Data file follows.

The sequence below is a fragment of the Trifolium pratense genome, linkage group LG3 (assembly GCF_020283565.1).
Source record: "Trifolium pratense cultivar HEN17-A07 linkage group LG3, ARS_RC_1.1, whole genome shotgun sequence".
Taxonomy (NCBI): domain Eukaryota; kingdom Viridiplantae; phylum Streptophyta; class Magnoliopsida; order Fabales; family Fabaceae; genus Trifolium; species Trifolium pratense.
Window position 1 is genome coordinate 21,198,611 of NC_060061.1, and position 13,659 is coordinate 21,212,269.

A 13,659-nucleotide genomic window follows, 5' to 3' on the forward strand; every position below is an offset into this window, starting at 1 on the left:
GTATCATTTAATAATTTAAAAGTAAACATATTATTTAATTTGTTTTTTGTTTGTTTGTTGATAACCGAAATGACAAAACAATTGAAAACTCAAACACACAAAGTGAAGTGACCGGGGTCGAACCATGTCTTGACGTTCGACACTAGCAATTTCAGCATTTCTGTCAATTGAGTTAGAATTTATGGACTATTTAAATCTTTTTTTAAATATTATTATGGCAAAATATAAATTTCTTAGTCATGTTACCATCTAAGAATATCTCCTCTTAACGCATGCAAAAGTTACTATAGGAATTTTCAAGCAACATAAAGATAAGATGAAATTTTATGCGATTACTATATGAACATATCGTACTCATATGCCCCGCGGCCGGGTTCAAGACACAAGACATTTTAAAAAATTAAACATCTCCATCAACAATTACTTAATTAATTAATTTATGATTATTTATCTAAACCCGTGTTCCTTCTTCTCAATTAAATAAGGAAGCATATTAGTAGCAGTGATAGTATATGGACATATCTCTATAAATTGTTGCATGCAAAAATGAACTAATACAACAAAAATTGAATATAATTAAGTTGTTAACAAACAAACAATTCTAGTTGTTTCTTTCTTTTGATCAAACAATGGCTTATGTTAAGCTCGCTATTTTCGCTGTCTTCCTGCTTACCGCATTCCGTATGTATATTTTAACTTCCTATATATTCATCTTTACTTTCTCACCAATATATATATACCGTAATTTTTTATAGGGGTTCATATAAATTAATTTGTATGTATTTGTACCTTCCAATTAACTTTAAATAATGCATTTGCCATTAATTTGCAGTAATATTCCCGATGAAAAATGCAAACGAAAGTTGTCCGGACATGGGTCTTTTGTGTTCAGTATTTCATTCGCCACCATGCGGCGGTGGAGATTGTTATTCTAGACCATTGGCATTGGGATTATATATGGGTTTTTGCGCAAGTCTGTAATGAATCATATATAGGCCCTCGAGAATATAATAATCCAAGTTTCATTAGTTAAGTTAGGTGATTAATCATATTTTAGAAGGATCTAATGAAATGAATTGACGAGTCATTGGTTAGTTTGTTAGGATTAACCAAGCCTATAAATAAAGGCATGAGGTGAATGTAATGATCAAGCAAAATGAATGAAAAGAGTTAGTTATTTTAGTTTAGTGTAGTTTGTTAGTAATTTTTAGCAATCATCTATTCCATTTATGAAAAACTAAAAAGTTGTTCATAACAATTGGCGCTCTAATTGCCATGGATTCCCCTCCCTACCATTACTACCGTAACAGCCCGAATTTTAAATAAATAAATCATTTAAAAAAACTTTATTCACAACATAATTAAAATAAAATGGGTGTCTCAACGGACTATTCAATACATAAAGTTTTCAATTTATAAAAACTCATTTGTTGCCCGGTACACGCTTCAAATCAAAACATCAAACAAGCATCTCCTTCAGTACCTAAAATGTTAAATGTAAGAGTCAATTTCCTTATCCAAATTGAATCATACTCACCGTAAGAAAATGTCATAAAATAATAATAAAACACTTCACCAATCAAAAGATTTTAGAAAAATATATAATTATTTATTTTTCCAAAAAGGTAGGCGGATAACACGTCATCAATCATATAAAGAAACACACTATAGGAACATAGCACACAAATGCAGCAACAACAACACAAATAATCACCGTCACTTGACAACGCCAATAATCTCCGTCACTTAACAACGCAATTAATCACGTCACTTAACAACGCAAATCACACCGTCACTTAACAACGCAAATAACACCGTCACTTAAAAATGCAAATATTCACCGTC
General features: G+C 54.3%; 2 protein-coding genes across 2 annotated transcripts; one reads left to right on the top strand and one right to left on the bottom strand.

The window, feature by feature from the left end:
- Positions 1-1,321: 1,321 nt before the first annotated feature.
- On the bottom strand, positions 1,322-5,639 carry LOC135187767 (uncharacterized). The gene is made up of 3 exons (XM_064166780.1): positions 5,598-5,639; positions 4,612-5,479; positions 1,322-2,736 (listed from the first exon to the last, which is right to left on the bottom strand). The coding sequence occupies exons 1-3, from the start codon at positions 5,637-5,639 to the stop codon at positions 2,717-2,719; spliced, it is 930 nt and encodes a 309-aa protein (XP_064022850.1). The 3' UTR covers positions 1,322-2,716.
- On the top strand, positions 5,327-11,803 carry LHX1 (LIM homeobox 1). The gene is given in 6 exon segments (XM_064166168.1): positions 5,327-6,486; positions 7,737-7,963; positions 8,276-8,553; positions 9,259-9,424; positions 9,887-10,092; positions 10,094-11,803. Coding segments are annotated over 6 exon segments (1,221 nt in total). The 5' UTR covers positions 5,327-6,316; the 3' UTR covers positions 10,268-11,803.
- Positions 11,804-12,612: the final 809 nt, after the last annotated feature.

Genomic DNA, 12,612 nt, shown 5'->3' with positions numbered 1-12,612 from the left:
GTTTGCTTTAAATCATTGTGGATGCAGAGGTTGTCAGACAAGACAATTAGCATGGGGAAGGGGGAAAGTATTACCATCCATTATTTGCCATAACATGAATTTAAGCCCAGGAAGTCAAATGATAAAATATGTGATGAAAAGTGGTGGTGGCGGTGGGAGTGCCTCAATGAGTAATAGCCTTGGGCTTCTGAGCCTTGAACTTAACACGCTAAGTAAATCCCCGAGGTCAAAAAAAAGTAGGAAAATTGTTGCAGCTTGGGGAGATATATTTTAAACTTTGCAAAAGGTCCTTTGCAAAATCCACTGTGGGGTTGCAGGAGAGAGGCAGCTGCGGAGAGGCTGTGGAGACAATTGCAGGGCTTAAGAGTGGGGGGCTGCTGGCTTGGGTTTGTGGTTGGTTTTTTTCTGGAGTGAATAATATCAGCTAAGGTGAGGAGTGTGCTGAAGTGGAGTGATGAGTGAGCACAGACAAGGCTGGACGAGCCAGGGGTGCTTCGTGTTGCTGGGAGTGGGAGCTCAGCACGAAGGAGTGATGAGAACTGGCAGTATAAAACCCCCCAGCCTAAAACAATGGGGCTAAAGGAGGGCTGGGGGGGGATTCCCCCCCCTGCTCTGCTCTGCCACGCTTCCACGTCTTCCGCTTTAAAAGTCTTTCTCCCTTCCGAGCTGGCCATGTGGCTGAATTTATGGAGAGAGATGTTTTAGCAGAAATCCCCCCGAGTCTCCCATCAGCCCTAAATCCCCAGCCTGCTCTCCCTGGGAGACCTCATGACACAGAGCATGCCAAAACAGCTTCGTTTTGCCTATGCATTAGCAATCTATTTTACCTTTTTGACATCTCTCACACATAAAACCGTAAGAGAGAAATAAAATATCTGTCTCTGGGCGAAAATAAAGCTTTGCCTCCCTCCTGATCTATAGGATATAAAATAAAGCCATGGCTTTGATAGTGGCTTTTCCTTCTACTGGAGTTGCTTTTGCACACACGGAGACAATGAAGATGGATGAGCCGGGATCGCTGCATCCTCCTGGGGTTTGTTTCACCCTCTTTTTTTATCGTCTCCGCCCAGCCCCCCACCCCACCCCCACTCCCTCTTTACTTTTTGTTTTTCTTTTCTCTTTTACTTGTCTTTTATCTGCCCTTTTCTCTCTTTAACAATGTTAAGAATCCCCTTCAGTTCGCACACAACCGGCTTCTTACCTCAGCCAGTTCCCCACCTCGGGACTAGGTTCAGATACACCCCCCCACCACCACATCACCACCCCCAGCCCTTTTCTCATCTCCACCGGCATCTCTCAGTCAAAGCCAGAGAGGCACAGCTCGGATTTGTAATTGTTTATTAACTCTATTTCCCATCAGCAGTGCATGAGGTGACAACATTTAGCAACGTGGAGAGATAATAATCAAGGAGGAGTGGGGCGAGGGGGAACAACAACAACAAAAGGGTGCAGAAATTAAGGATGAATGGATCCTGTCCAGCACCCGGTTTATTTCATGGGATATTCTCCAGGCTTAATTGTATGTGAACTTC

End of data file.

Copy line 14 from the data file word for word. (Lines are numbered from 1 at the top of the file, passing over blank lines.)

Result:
GTTTGCTTTAAATCATTGTGGATGCAGAGGTTGTCAGACAAGACAATTAGCATGGGGAAGGGGGAAAGTATTACCATCCATTATTTGCCATAACATGAATTTAAGCCCAGGAAGTCAAATGATAAAATATGTGATGAAAAGTGGTGGTGGCGGTGGGAGTGCCTCAATGAGTAATAGCCTTGGGCTTCTGAGCCTTGAACTTAACACGCTAAGTAAATCCCCGAGGTCAAAAAAAAGTAGGAAAATTGTTGCAGCTTGGGGAGATATATTTTAAACTTTGCAAAAGGTCCTTTGCAAAATCCACTGTGGGGTTGCAGGAGAGAGGCAGCTGCGGAGAGGCTGTGGAGACAATTGCAGGGCTTAAGAGTGGGGGGCTGCTGGCTTGGGTTTGTGGTTGGTTTTTTTCTGGAGTGAATAATATCAGCTAAGGTGAGGAGTGTGCTGAAGTGGAGTGATGAGTGAGCACAGACAAGGCTGGACGAGCCAGGGGTGCTTCGTGTTGCTGGGAGTGGGAGCTCAGCACGAAGGAGTGATGAGAACTGGCAGTATAAAACCCCCCAGCCTAAAACAATGGGGCTAAAGGAGGGCTGGGGGGGGATTCCCCCCCCTGCTCTGCTCTGCCACGCTTCCACGTCTTCCGCTTTAAAAGTCTTTCTCCCTTCCGAGCTGGCCATGTGGCTGAATTTATGGAGAGAGATGTTTTAGCAGAAATCCCCCCGAGTCTCCCATCAGCCCTAAATCCCCAGCCTGCTCTCCCTGGGAGACCTCATGACACAGAGCATGCCAAAACAGCTTCGTTTTGCCTATGCATTAGCAATCTATTTTACCTTTTTGACATCTCTCACACATAAAACCGTAAGAGAGAAATAAAATATCTGTCTCTGGGCGAAAATAAAGCTTTGCCTCCCTCCTGATCTATAGGATATAAAATAAAGCCATGGCTTTGATAGTGGCTTTTCCTTCTACTGGAGTTGCTTTTGCACACACGGAGACAATGAAGATGGATGAGCCGGGATCGCTGCATCCTCCTGGGGTTTGTTTCACCCTCTTTTTTTATCGTCTCCGCCCAGCCCCCCACCCCACCCCCACTCCCTCTTTACTTTTTGTTTTTCTTTTCTCTTTTACTTGTCTTTTATCTGCCCTTTTCTCTCTTTAACAATGTTAAGAATCCCCTTCAGTTCGCACACAACCGGCTTCTTACCTCAGCCAGTTCCCCACCTCGGGACTAGGTTCAGATACACCCCCCCACCACCACATCACCACCCCCAGCCCTTTTCTCATCTCCACCGGCATCTCTCAGTCAAAGCCAGAGAGGCACAGCTCGGATTTGTAATTGTTTATTAACTCTATTTCCCATCAGCAGTGCATGAGGTGACAACATTTAGCAACGTGGAGAGATAATAATCAAGGAGGAGTGGGGCGAGGGGGAACAACAACAACAAAAGGGTGCAGAAATTAAGGATGAATGGATCCTGTCCAGCACCCGGTTTATTTCATGGGATATTCTCCAGGCTTAATTGTATGTGAACTTC